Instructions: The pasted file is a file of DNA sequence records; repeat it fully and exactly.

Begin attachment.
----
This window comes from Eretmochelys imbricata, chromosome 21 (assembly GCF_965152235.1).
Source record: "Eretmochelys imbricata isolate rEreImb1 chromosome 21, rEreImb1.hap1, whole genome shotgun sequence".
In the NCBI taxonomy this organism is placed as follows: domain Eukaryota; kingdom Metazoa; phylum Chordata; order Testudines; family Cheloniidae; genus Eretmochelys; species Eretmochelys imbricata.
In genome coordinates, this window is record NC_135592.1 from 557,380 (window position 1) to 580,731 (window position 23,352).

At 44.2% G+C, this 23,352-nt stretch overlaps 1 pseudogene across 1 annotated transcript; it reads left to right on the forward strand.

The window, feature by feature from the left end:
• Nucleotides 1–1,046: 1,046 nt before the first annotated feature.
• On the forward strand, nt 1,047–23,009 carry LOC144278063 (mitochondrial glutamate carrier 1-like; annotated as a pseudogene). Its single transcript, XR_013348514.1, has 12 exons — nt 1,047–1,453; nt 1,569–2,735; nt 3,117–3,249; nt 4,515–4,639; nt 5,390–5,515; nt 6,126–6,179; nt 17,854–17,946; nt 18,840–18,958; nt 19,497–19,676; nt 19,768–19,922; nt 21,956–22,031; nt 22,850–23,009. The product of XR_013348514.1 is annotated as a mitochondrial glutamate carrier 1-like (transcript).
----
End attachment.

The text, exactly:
This window comes from Eretmochelys imbricata, chromosome 21 (assembly GCF_965152235.1).
Source record: "Eretmochelys imbricata isolate rEreImb1 chromosome 21, rEreImb1.hap1, whole genome shotgun sequence".
In the NCBI taxonomy this organism is placed as follows: domain Eukaryota; kingdom Metazoa; phylum Chordata; order Testudines; family Cheloniidae; genus Eretmochelys; species Eretmochelys imbricata.
In genome coordinates, this window is record NC_135592.1 from 557,380 (window position 1) to 580,731 (window position 23,352).

At 44.2% G+C, this 23,352-nt stretch overlaps 1 pseudogene across 1 annotated transcript; it reads left to right on the forward strand.

The window, feature by feature from the left end:
• Nucleotides 1–1,046: 1,046 nt before the first annotated feature.
• On the forward strand, nt 1,047–23,009 carry LOC144278063 (mitochondrial glutamate carrier 1-like; annotated as a pseudogene). Its single transcript, XR_013348514.1, has 12 exons — nt 1,047–1,453; nt 1,569–2,735; nt 3,117–3,249; nt 4,515–4,639; nt 5,390–5,515; nt 6,126–6,179; nt 17,854–17,946; nt 18,840–18,958; nt 19,497–19,676; nt 19,768–19,922; nt 21,956–22,031; nt 22,850–23,009. The product of XR_013348514.1 is annotated as a mitochondrial glutamate carrier 1-like (transcript).